How dark and gritty and violent is this book going be? Are you pushing the boundaries?
We are going to be pushing the boundaries but, I don’t know—what are the boundaries? We’ll have our own brand of ridiculous hyper violence along with social exploration as he tries to see who he is out of costume. It’s not going to be the normal mix of things you see in a book, which hopefully will make it unique and people will gravitate towards it. There is so much of the character that is contradictory. I think that makes him unique.
Will Apollo be in this comic? Is that relationship intact?
They’ve been on the rocks in Grayson and they were on the rocks in Stormwatch, and all I will say about that is that I think that their relationship is a kick off point and a driving force of the series, whether or not they are together. The feeling and the specter of that relationship is going to be there, regardless of if Apollo is physically there or not. They’ve been together on and off, basically exclusively since they came out of the closet. I think that happens with real people. It happens in real relationships. You realize that you don’t know how to define yourself as an adult without this other person and that’s not healthy. It’s something that anyone faces. He has decided he’s going to be Midnighter all the time, but he doesn’t even know what that means. Midnighter doesn’t know if he likes to play pool. He doesn’t know if he likes bagels. He doesn’t know anything besides that he knows how to fight, and we have to solve that.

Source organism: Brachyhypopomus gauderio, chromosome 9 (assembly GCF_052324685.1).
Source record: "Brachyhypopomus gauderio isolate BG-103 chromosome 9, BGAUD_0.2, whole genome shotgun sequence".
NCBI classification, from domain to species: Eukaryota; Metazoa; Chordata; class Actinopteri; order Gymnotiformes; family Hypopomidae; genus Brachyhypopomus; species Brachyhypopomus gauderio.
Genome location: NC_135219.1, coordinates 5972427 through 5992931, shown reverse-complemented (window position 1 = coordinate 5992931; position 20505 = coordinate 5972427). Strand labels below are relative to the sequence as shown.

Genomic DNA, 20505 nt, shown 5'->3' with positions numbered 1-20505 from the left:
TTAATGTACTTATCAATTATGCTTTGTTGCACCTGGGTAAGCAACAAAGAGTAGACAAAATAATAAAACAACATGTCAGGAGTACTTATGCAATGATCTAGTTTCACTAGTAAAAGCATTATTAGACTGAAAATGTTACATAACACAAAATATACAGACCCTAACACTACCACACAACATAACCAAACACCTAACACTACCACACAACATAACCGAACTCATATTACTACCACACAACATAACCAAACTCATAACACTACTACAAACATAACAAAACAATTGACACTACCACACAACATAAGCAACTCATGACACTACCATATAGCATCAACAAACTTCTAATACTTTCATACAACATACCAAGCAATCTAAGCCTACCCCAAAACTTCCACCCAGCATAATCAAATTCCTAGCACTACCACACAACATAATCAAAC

When you look at all of these other new and returning comics coming out with Midnighter, it’s a diverse slate that’s relevant to a bunch of different audiences. How important do you think it is for people to be able to have super heroes that resonate with them?
I think it’s super important. Comics are, and always have been, wish fulfillment. They’ve been escapism, but the face of American society and the face of the global society, is changing. It’s exciting for comics to be able to change with them. It’s important to be able to do that for new groups of people because that is how pop culture, which comics are a big part of, really helps you when you’re younger. “That person is crazy and amazing and he has this amazing life, but really, he’s just like me.”
The face of the people needing that has changed, so it’s about time that comics is trying to change as well.